It was time to get some more wood if I was going to build a boat. I purchased all my hardwood from Armstrong’s Mill but I needed to go to Detroit to buy the Plywood. I found Public Lumber very good to deal with and they had all the material I needed. Art Atkinson who is also building a "Squirt" need to get his plywood so we a trip of it after work. My brother Joey loaned me his Hot Air Balloon trailer and we were able to get everything in one trip. I picked up 6 sheets of 1/4 inch and 1 sheet of 3/4 inch. Ouch...the bill was about $700. I keep telling myself, measure twice and cut once.........Right.
Thursday, October 22, 2009
The last couple of days I have been spending my evenings down in the basement wood shop transferring the plans onto a witness board and making wood templates. I did not have any of the my wood so I was making the best of my time.
Well, today was a very big day at the wood mill. Art Atkinson (pictured on the ladder) and I went out to Armstrong Mill Works in Highland, Michigan. The Mill is about 1 hour away so we headed out to select all of our Mahogany for the Frames, Chine, Shear and Keel. We will get our plywood from another lumber yard. If you don't remember, Art Atkinson is a good friend who is also building a boat. His will be a Glen-L "Squirt", which is a 10' runabout that he will extend to 11 feet. We both took advantage of each others help and made one trip to the mill.
Now we have no excuse. Each of us are building a boat. We have the wood, plans...and it's time to get started.
Tuesday, October 20, 2009
Last night while I began to look over the boat plans and attempted to make templates from the drawings, I became a little distracted by our cat. As you can see from the photo, my workshop is small. I am guessing it is about 14' square and full of things like a table saw, band saw, lathe, chop saw, shop vac, dust collection, shop smith, router table, planer, jointer and other misc. hand tools. Even with the small space, it seems to work out because everything is on wheels and I just move stuff around to make it work.
Monday, October 12, 2009
As I had mentioned in an earlier blog post, I first saw Warren Percell building a sailboat called a "Weekender" when I was on vacation two years ago in California. Well, I am in California again and today I stopped by to see Warren. His sailboat is finished and he told me he is having a ball sailing it and even took it to Mexico for a couple of weeks. He showed me a video of him sailing and does it really move through the water. Since then, he has been building a houseboat that is all wood and encapsulated in epoxy. He even built the wood ladder. I was very impressed. He's accomplished all this while running his sign company (and I thought that I get a lot done)! Warren also put me on to a guy who sells outboard motors. He has powered his house boat with a 55 hp. Bearcat. The Bearcat is an American four stroke outboard, produced from 1967-1972.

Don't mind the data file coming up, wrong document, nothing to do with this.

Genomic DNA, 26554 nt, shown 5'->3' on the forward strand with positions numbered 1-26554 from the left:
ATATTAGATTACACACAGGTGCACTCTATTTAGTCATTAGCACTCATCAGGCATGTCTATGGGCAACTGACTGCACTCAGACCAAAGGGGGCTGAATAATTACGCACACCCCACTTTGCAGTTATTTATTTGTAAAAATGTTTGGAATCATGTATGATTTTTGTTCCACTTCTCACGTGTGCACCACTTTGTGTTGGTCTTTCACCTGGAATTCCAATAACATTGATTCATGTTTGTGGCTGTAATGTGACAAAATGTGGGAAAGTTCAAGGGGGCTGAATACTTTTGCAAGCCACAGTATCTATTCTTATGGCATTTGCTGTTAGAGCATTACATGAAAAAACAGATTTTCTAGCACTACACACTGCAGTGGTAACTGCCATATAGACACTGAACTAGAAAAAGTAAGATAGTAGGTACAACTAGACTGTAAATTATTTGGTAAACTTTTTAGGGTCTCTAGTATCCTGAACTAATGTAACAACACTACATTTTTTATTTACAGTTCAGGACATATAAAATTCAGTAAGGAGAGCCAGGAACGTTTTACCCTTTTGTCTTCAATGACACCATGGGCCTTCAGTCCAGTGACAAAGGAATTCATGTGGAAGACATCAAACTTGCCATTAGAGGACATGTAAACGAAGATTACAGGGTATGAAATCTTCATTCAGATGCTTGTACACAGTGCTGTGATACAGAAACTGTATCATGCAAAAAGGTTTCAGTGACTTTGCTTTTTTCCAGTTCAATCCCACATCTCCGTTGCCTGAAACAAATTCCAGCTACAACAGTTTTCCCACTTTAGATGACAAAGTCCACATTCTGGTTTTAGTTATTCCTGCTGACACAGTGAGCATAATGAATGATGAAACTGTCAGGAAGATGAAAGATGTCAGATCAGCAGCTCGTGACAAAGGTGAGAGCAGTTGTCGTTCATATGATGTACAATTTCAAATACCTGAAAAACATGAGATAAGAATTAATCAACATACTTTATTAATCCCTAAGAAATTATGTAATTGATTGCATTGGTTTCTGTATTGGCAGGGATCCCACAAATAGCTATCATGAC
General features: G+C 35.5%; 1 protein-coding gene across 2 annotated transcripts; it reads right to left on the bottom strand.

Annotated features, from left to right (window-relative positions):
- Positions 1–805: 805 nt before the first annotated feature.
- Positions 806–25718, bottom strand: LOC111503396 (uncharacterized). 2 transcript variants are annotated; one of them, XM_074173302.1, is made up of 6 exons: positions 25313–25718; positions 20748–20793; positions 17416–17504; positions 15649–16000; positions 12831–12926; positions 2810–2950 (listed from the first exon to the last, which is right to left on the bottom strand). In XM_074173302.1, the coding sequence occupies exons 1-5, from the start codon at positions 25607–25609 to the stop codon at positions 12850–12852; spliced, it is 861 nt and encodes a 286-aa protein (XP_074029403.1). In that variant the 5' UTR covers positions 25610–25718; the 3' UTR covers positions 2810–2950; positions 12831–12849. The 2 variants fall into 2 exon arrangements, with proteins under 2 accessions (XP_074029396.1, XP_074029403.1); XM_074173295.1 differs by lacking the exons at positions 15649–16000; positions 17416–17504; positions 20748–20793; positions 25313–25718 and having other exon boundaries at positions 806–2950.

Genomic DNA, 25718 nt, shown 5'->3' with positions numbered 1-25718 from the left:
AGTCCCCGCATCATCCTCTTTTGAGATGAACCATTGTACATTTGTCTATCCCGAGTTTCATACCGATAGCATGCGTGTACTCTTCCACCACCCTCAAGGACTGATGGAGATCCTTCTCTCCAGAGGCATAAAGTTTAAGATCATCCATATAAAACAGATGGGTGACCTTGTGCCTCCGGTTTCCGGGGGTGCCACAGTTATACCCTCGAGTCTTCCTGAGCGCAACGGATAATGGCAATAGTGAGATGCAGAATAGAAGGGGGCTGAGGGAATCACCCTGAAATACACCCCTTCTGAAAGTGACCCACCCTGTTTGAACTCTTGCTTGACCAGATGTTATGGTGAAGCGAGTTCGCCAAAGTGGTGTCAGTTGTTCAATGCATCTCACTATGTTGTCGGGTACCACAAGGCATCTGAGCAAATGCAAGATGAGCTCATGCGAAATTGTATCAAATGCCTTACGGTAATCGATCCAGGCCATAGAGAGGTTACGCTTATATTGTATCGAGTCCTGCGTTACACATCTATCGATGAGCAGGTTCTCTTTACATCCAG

Sunday, October 4, 2009
I was searching the Boat Builders Forum and found a guy, Howard Katzman, who lives less than 3 miles from me who completed a beautiful Zip Runabout. I sent him an email and he invited me over to take a look. What a wonderful job he's done! He is a true craftsmen. I only hope I can do as good a job as he has! Howard was very kind with his time and offered me all kinds of suggestions. I am really looking forward to the day when I can show him my completed boat.
Thursday, October 1, 2009
After many years trying to make up my mind about which boat to build, I finally decided to build the "Glen-L Zip". Two years ago, I was on vacation in Petaluma, California when I came across a guy, Warren Percell, who was building a "Weekender" sailboat and I was hooked. I really did not want a sailboat because I just did not think that I would get that much use from it. Well, after researching the web and talking to a lot of people, I made up my mind and ordered the plans from Glen-L boats. Along with the plans, I ordered the fasteners and a book called, "Building with Plywood", which I am told is the bible for frame, plank and plywood boat building.
The hardest thing for me was to pull the trigger (make the jump or decision) to get started. All I needed was a little push because I have been thinking about this for years. Well, that push came when a good friend and co-worker, Art Atkinson, came into my office one day and said to me that he was visiting a friend in Northern Michigan on Torch Lake who had built a boat which convinced my friend Art to build a boat. Art brought home some plans and ideas and we both kicked the idea around for weeks. Art changed his mind on the type of boat he was going to build and finally ordered his plans for the "Glen-L Squirt." In the weeks and months to come, I will try my best to keep you updated on my progress. I am really looking forward to this even though I know this is a very long project and a lot of hard work. Everyone tells me, "if you can build an airplane, you will have no trouble building a boat." Time will tell.